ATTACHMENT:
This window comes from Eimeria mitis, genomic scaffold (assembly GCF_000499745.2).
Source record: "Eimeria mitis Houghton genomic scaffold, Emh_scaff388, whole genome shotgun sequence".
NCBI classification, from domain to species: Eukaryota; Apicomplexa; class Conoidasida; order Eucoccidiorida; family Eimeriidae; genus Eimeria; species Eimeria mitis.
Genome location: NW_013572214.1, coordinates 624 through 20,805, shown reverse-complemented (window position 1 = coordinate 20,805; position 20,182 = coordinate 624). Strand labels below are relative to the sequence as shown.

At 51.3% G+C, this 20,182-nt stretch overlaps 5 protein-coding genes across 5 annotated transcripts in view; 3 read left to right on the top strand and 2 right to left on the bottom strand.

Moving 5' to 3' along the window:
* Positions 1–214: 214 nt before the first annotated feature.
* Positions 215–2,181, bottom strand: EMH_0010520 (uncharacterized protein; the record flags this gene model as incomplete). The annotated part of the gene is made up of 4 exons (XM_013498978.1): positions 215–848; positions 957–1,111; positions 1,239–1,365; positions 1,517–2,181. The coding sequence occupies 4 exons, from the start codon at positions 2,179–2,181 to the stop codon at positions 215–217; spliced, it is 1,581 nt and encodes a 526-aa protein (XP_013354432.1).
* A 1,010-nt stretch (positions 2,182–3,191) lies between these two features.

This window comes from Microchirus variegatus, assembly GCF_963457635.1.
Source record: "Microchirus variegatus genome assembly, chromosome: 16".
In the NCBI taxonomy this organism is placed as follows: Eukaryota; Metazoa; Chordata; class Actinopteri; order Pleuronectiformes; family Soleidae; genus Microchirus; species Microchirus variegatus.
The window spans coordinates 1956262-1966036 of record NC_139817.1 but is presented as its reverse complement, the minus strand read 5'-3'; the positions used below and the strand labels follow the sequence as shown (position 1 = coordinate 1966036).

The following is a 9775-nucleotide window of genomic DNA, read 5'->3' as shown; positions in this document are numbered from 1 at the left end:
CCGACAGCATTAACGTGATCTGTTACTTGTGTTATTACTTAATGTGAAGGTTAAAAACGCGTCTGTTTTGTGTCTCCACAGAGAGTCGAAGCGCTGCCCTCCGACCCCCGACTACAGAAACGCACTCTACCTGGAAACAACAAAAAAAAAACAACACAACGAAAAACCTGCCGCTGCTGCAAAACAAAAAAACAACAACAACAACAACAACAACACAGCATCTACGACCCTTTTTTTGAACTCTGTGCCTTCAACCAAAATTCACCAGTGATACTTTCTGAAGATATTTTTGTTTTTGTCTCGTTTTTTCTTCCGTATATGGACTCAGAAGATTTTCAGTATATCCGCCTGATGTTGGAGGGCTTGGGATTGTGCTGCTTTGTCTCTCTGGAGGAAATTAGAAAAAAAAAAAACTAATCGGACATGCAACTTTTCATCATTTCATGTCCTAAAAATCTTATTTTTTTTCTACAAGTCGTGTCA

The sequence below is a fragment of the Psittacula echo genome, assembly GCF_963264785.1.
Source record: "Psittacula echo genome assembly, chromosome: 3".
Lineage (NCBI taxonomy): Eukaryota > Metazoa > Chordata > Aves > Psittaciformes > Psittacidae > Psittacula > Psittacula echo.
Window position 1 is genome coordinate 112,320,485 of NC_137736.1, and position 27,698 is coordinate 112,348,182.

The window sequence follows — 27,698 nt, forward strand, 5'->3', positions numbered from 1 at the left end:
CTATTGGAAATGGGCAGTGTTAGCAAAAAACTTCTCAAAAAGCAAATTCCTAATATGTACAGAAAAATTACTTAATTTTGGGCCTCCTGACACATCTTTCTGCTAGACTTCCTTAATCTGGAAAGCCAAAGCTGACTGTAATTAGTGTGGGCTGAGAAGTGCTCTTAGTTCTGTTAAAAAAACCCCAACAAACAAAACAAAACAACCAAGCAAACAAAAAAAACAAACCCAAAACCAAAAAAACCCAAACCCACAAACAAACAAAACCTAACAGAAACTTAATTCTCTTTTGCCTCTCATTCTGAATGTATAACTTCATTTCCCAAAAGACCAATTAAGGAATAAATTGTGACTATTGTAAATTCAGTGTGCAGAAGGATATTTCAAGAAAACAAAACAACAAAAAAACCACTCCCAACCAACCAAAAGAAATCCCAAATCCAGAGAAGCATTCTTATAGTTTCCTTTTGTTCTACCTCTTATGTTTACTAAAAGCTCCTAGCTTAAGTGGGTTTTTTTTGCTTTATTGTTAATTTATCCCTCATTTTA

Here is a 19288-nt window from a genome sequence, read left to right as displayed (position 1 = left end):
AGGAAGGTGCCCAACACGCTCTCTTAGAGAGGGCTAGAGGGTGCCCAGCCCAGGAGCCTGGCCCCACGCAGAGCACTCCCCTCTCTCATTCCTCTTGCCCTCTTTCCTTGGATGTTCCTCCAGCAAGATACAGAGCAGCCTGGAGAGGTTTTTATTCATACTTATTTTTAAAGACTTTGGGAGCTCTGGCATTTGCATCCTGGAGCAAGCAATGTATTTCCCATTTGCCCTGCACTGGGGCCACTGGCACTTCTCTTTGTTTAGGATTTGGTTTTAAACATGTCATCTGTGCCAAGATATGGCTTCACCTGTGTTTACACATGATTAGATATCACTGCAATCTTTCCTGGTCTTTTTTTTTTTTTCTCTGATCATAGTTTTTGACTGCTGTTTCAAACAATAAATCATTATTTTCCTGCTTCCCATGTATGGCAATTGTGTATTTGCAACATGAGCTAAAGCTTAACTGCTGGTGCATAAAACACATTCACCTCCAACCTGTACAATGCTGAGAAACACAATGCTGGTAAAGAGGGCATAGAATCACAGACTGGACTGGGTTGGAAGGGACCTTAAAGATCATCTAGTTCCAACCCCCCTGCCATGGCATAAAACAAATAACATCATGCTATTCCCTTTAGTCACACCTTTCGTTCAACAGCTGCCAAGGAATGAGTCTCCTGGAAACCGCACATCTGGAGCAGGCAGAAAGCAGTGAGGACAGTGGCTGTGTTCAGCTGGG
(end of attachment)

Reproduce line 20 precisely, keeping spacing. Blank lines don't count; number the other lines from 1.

The window sequence follows — 27,698 nt, forward strand, 5'->3', positions numbered from 1 at the left end: